Demographic Change, Women’s Emancipation and Public Policy: Interrogating a Divisive Nexus – Gender and Intersectional Perspectives
Women have been the subject of demographic research and politics for the last 200 years. Based on the unquestioned assumption of procreation as a ‘natural fact,’ women became the primary objects of study of demography as well as – involuntarily – causal agents of demographic imbalances. Their ‘fertility behaviour’ further became the main indicator for demographic developments. Not only does this limited perspective contribute to the naturalisation of the gender order, it also implies that women’s emancipation is the cause of low reproduction rates in Western nation states. At the same time, under the surface, not all women are addressed in the same way in demography. Instead, such ‘interpellations’ are structured by race, class, ability and age.
Against this backdrop, the workshop aims to widen and strengthen the discussion about demography, gender order and public policy by developing new approaches and explanations informed by gender and intersectional perspectives as well as critically examine the epistemological and methodological foundations of current demography. Another aim is to establish a European-wide network of critical gender and intersectionality researchers with respect to these issues.
We are interested in contributions for the themes named below and for which we propose the following crosscutting issues: Contributions that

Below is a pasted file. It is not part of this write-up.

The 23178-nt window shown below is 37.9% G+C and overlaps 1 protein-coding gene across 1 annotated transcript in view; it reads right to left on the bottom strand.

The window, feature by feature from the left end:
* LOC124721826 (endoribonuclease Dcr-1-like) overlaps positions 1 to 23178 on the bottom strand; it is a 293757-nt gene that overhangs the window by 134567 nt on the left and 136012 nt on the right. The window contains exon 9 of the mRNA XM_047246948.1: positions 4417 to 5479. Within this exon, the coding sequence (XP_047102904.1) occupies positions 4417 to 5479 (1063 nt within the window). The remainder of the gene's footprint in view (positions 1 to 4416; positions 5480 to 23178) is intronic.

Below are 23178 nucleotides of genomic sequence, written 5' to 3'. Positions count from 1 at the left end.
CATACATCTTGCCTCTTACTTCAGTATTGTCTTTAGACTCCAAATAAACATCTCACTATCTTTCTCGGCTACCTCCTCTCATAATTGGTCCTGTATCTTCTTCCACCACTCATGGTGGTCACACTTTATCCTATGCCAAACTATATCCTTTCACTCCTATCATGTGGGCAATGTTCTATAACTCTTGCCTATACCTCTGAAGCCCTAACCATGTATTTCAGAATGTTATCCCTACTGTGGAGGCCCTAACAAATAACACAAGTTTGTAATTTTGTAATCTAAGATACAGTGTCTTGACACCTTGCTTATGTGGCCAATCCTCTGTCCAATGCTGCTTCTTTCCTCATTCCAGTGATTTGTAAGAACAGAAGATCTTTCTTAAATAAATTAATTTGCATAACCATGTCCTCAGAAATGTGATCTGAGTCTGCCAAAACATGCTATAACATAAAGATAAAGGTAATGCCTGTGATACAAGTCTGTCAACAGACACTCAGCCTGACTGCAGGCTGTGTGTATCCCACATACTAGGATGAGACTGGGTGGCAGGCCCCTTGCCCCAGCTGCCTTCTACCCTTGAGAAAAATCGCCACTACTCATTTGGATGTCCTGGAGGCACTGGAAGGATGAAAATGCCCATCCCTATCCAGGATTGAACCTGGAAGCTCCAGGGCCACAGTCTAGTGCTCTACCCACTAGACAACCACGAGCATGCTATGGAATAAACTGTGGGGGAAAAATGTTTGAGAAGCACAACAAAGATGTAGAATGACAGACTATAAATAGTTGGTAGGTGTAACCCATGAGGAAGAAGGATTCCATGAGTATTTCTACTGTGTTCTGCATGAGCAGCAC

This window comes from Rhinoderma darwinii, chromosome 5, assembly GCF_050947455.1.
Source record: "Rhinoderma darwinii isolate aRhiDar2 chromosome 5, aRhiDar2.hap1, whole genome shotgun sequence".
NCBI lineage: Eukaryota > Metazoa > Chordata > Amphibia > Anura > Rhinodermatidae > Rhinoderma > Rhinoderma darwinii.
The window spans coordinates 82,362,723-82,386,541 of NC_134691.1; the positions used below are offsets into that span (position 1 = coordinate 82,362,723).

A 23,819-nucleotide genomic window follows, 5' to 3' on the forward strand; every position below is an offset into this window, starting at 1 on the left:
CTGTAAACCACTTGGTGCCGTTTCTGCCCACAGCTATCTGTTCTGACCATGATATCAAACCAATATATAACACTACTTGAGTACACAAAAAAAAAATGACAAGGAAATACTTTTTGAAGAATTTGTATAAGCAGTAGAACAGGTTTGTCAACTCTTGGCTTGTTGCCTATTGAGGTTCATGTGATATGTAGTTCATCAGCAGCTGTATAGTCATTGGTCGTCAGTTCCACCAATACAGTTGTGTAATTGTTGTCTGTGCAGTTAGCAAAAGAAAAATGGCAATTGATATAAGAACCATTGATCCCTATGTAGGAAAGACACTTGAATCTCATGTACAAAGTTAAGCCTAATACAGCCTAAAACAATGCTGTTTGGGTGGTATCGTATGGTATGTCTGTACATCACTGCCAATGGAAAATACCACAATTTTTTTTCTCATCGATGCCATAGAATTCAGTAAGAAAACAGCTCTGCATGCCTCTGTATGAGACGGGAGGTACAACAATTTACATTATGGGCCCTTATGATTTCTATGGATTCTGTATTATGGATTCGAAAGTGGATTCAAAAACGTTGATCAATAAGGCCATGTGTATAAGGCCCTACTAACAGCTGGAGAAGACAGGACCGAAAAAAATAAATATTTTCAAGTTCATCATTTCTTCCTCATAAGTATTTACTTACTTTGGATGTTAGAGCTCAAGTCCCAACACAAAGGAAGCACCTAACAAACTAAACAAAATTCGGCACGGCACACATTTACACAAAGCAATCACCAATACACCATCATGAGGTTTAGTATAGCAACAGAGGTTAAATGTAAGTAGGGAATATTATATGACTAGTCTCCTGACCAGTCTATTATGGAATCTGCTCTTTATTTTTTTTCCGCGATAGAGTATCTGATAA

‐ deal with historical and/or contemporary perspectives;
‐are substantiated in, or linked to, concepts of intersectionality, feminist theory and gender studies, critical race theory and postcolonial studies, approaches for analysing classism;
‐ have a regional or national or European focus and compare regions or nation-states from post-socialist perspectives;
‐ examine social practices and/or social and/or symbolic structures (discourses) at an analytical level;
‐ study specific social fields and/or relations between different social fields, such as: politics, media, science and research, economics, medicine;
‐ study specific policies and/or their relations to one another, especially: family, demographics, migration, reproductive technologies, gender equality, and/or the state, at either a European or global level;
‐ analyse critiques, concepts and/or the influence of social movements.
The workshop is an opportunity to discuss work in progress and research results, as well as form networks for further international collaboration. Therefore, papers will be discussed in small groups. These groups will work together throughout the whole workshop. The papers (with a maximum length of 7.000 words) are due on January 31st, 2018, and will be delivered to participants of a given working group. All participants are expected to have read the papers in advance. During the workshop, the authors will introduce their papers briefly, and each participant will comment on one paper. Selected papers will be published.
For more information please click "Further Official Information" below.
This opportunity has expired. It was originally published here: